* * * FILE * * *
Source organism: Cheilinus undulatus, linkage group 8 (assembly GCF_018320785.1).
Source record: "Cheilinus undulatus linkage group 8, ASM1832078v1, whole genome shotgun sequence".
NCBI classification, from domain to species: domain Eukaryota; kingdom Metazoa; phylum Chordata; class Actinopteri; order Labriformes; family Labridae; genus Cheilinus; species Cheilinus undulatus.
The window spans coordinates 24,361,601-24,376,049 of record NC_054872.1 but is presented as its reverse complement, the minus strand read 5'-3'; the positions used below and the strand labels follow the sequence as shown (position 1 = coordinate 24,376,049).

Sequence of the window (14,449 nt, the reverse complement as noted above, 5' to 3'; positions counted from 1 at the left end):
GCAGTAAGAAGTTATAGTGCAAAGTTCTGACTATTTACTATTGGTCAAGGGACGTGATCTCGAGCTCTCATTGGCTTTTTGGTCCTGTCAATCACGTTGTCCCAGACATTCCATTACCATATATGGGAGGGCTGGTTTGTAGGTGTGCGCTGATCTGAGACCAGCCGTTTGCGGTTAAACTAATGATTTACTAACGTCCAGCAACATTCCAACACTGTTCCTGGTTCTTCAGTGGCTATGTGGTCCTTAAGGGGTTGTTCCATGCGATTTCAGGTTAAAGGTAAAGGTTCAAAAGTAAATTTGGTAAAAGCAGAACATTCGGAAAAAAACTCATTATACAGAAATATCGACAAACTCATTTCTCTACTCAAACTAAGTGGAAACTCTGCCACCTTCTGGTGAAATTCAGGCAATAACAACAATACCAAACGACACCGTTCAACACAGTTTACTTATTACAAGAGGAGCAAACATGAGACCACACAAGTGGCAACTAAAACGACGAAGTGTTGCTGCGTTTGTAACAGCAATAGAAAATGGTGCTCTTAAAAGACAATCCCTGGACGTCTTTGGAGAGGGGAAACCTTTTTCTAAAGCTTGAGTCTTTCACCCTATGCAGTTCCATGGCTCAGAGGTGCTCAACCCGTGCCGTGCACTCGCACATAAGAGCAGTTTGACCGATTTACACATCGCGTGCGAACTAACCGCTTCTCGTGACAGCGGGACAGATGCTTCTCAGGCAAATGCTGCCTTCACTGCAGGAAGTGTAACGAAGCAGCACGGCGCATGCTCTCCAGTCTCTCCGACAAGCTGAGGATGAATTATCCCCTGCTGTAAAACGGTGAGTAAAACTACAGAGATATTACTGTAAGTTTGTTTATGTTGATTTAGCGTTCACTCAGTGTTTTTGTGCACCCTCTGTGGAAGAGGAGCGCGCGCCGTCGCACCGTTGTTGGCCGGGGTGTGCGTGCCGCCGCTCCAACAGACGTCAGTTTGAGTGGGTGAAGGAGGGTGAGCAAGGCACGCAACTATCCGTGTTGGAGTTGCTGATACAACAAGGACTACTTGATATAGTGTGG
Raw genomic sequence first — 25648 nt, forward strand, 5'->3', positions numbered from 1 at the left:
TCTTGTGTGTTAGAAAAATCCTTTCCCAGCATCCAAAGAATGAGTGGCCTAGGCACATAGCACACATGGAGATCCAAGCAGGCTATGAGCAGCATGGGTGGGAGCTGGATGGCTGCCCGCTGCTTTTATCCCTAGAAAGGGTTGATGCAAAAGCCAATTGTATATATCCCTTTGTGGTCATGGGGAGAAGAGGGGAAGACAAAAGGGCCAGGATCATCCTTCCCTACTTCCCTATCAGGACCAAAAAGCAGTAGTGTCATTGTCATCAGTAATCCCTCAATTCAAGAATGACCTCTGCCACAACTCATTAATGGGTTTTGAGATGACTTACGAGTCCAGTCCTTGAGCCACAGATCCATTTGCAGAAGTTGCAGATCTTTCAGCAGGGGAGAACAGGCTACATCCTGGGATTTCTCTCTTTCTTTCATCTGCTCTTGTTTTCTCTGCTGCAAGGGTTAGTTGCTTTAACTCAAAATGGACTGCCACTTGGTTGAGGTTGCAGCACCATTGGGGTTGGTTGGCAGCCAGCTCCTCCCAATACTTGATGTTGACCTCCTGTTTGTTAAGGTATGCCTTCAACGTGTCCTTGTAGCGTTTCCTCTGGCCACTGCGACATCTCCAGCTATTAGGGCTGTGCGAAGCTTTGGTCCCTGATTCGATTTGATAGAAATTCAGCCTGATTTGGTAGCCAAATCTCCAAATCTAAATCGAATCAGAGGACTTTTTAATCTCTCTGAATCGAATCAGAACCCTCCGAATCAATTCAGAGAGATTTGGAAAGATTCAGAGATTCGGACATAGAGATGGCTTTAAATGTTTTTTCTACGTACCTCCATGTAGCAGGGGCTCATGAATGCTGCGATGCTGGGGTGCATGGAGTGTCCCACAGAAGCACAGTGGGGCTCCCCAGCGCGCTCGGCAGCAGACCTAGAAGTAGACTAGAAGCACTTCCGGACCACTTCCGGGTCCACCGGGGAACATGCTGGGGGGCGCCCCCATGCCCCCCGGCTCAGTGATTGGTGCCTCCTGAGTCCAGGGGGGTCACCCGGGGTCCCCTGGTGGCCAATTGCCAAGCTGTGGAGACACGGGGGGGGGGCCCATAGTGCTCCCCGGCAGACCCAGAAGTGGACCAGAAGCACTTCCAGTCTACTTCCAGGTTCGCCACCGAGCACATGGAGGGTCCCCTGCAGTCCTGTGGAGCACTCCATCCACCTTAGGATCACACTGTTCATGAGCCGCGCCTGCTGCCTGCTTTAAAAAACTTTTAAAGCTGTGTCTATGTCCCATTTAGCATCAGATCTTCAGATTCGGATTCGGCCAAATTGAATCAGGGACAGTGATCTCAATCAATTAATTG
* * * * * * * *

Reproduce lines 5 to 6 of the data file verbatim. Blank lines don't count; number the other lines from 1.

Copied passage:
Sequence of the window (14,449 nt, the reverse complement as noted above, 5' to 3'; positions counted from 1 at the left end):
GCAGTAAGAAGTTATAGTGCAAAGTTCTGACTATTTACTATTGGTCAAGGGACGTGATCTCGAGCTCTCATTGGCTTTTTGGTCCTGTCAATCACGTTGTCCCAGACATTCCATTACCATATATGGGAGGGCTGGTTTGTAGGTGTGCGCTGATCTGAGACCAGCCGTTTGCGGTTAAACTAATGATTTACTAACGTCCAGCAACATTCCAACACTGTTCCTGGTTCTTCAGTGGCTATGTGGTCCTTAAGGGGTTGTTCCATGCGATTTCAGGTTAAAGGTAAAGGTTCAAAAGTAAATTTGGTAAAAGCAGAACATTCGGAAAAAAACTCATTATACAGAAATATCGACAAACTCATTTCTCTACTCAAACTAAGTGGAAACTCTGCCACCTTCTGGTGAAATTCAGGCAATAACAACAATACCAAACGACACCGTTCAACACAGTTTACTTATTACAAGAGGAGCAAACATGAGACCACACAAGTGGCAACTAAAACGACGAAGTGTTGCTGCGTTTGTAACAGCAATAGAAAATGGTGCTCTTAAAAGACAATCCCTGGACGTCTTTGGAGAGGGGAAACCTTTTTCTAAAGCTTGAGTCTTTCACCCTATGCAGTTCCATGGCTCAGAGGTGCTCAACCCGTGCCGTGCACTCGCACATAAGAGCAGTTTGACCGATTTACACATCGCGTGCGAACTAACCGCTTCTCGTGACAGCGGGACAGATGCTTCTCAGGCAAATGCTGCCTTCACTGCAGGAAGTGTAACGAAGCAGCACGGCGCATGCTCTCCAGTCTCTCCGACAAGCTGAGGATGAATTATCCCCTGCTGTAAAACGGTGAGTAAAACTACAGAGATATTACTGTAAGTTTGTTTATGTTGATTTAGCGTTCACTCAGTGTTTTTGTGCACCCTCTGTGGAAGAGGAGCGCGCGCCGTCGCACCGTTGTTGGCCGGGGTGTGCGTGCCGCCGCTCCAACAGACGTCAGTTTGAGTGGGTGAAGGAGGGTGAGCAAGGCACGCAACTATCCGTGTTGGAGTTGCTGATACAACAAGGACTACTTGATATAGTGTGG